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Family-level surrogates are too coarse to assess environment-community interactions: A response to Jiang et al. (2019)

Xiong, Wei, Yang, Yuzhan, Zhan, Aibin
Ecological indicators 2019 v.102 pp. 466-468
Rotifera, environmental factors, environmental indicators, models, statistical analysis, taxonomy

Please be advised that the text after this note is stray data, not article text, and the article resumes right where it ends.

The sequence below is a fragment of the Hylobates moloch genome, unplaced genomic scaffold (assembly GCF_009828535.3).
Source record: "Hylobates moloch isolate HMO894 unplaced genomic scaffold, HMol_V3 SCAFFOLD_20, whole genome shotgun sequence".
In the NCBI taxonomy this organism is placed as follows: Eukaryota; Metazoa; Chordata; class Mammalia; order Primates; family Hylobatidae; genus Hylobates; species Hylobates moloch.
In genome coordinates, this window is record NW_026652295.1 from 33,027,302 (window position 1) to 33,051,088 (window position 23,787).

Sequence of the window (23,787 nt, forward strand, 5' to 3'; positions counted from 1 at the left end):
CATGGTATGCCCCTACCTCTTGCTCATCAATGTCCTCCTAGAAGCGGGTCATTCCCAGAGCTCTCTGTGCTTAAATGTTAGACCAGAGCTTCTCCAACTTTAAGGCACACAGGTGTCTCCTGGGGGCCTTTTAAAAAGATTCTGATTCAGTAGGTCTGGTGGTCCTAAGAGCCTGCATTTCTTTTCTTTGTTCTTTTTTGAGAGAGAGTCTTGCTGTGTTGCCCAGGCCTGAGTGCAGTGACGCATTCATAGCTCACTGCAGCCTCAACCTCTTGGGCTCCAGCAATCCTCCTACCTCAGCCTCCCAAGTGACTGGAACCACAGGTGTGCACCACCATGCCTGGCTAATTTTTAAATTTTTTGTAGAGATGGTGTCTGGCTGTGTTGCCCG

Jiang et al. (Ecological Indicators, 2019, 96, 750–752) recently commented on our paper (Xiong et al., 2018a) that we underestimated the effectiveness of family-level surrogates for assessing environment-community interactions. Indeed, they did not properly perform statistical analyses, particularly redundancy analysis models. Even worse, they wrongly recommended the use of family-level surrogates according to their improper analyses. Here we clarify that the use of conservative classification of rotifer taxonomy in our study did not affect the conclusions, particularly the one that the genus-level, rather than family-level, surrogates were relatively reliable and effective in assessing community-environment interactions. The major reasons include: 1) Jiang et al. (2019) applied improper log (x + 0.001) transformation in redundancy analysis (RDA) and consequently overestimated the effectiveness of family-level surrogates; 2) The statistical methods that we used in our study (Xiong et al., 2018a) were completely appropriate, as forward selection was not limited by the normality assumption or collinearity among environmental variables. Based on both ways (conservative and revised) of taxonomy classification, the forward selection analysis clearly showed that critical environmental variables responsible for environment-community interactions were wrongly excluded when using family-level surrogates.